- CRTC adopts a standard for “reasonable network management”
Public Knowledge’s Harold Feld has the background leading up to this Canadian policy making as well as the particulars which follow and augment the FCC’s own decision in the Comcast/BitTorrent complaint. As Feld suggests, this is a good model for the FCC to contemplate while work through its own policies and procedures on net neutrality which are meant to include reasonable network management as well.
- More analysis of CRTC network management rules
Nate Anderson at Ars adds to the analysis of the recent CRTC ruling. He clarifies that discrimination is not forbidden, as such, but qualified as to be used as a means of last resort. Nate also dwells on the inherent ambiguity of what is a framework for decisions rather than bright line rules.
- Blog to discuss artist, fan connection and compensation
Glyn Moody points out this new site that starts from the presumption that consumers do want to pay for stuff. He contrasts that to what I would agree is an inaccurate characterization of consumers by industry, of either never paying or only paying the ridiculous sums the middle men set. This dialogue has the potential to further shake up these counter productive myths.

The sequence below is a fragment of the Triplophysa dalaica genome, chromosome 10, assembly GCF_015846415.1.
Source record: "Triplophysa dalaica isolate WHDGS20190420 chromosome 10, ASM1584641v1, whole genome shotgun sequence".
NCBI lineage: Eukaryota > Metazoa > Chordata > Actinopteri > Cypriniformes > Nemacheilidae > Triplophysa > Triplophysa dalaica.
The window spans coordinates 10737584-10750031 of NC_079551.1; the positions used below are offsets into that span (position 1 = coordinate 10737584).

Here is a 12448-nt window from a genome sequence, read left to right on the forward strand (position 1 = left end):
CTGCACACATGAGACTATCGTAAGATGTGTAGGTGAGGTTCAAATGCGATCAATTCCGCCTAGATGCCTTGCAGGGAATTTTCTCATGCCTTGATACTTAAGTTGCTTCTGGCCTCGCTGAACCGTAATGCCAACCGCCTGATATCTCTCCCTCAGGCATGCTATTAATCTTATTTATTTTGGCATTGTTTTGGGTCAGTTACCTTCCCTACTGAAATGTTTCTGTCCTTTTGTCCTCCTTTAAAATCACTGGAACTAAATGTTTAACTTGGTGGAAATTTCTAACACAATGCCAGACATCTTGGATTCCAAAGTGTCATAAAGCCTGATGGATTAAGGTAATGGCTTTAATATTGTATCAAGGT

- Psychology of extremism in public discourse
The Register explains some very interesting research which supports what I have long suspected. In short, those with extreme views tend to be most vocal and in exercising their perspectives, they introduce biases in how everyone thinks about what is and is not the majority or consensus view.
- Ontario GNU Linux Fest
This sounds a treat, an event modeled after the highly successful Ohio Linux Fest. Some day, I will make it to one of these as I consistently hear good things. Probably not to this one since it is too far to travel cheaply and, well, it is this weekend so insanely short notice for anyone not in the area.
- Casual singer in a store pursued for performance fees
Yet another point in the trend of absurdity that industry is tracking with its desperate need to prop up existing revenue streams. As the article notes, the store in question stopped playing recorded music because of an earlier complaint. At least the collecting society here finally backed down though I am not optimistic it will forestall another such incident.